Little optimism amid the devastation at the School of Music
To use the term ''voluntary'' redundancy when referring to the ANU School of Music is to give a false impression of the situation that performance staff are facing (''ANU staff fear gag over cuts to music'', August 10, p3). The staff who have taken a redundancy package have done so not because they want to leave the School of Music but because their positions as instrumental teachers and performers have been ''disestablished''. There is no place for staff with national and international reputations as performers and teachers, who have given so much to the School of Music and the Canberra community - like Virginia Taylor, Tim Kain and Geoffrey Lancaster (to name just a few) - in the new ANU School of Music.
For Professor Marnie Hughes-Warrington to claim that there is a renewed sense of optimism at the ANU School of Music following the appointment of the new head of school beggars belief. The overwhelming emotion at the School of Music among staff and students is one of devastation and grief. The only people experiencing this optimism are the small handful of non-performance staff who see a place for themselves in the new School of Music and the university management who have appointed a person they know will presumably head the school according to their wishes. However, this remains to be seen.
Lindy Reksten Hughes
Your revelation that ''almost the entire staff of the (ANU School of Music) Jazz department'' is being forced to take a ''voluntary'' redundancy is unutterably sad (CT August 10). It makes nonsense of Professor Peter Tregear's earlier assurance that the School of Music would be ''the best music school in the country in two or three years'' (''On a (perilous) musical journey'', Forum, July 28, p3). If such a school were to emerge from the ruins of the present one, why would the ANU need to insist that new or continuing staff members ''not make any disparaging comments … arising out of their employment''?
Surely, if Professor Tregear is to be believed, they would all be singing in harmony anyway. Professor Marnie Hughes-Warrington's assertion that student numbers are experiencing ''no significant change'' means nothing. It's easy to find all the students you need if you lower the entry level, though how useful even those students would find the proposed TAFE-like replacement course remains to be seen.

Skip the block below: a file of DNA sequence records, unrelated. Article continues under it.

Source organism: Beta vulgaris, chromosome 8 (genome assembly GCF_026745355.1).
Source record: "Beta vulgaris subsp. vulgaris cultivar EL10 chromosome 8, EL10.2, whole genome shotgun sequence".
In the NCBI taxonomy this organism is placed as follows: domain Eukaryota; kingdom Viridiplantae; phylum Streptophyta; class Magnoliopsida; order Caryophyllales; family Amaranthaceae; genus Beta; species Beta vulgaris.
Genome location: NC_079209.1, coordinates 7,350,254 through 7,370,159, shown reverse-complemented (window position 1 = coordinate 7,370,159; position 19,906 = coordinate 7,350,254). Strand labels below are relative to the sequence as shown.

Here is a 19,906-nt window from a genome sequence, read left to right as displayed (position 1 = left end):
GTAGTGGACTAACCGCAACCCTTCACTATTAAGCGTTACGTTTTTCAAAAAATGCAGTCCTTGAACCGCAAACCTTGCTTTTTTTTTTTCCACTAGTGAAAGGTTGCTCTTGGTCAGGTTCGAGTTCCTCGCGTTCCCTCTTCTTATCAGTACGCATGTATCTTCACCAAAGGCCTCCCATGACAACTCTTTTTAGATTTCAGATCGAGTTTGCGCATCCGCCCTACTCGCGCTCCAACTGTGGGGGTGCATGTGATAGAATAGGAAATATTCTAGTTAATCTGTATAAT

As far as Canberra's jazz community is concerned the saga is over. The only question now is how can the present, internationally-renowned teachers and performers in the School of Music's jazz department be persuaded not to leave town?
Geoff Page, Narrabundah
ANU in peril
It is hard to understand just what the senior executive of ANU are trying to do to this wonderful university which has repeatedly been ranked amongst the world's top. First they have begun to radically change departmental and degree modalities, removing substantial numbers of dedicated staff in the process, then publicly humiliating the university's faculty by using (biased) student surveying to determine teaching adequacy.
I am independent of this university but am saddened to watch a couple of ''Johnny-come-latelies'' destroy a wonderful institution.
Keith Hammond, Campbell
Illegal boat arrivals
Yet more illegal boat entries on the way (''Asylum seekers hurrying to get on boats'', August 11, p8). We as a nation cannot hope to come to a rational logical decision on how to manage and control boat arrivals until the emotion is taken out of the equation. Let's start by not referring to those in the boats as ''asylum seekers''. Until they're proven to be genuine asylum seekers and not queue jumpers, those arriving by boat are ''illegal boat arrivals''.
The sight of a politician weeping in Parliament must be a fillip for those contemplating getting into Australia by boat. We even operate a ''dial-a-rescue'' service with a guarantee that boats will be taken directly to Australia, even if they're in foreign waters when the call is made. And while we are at it, let's treat the captains of these boats for what they are: people smugglers. Charge and punish them appropriately and they'd soon stop their nefarious activities.
B. J. Millar, Queanbeyan West, NSW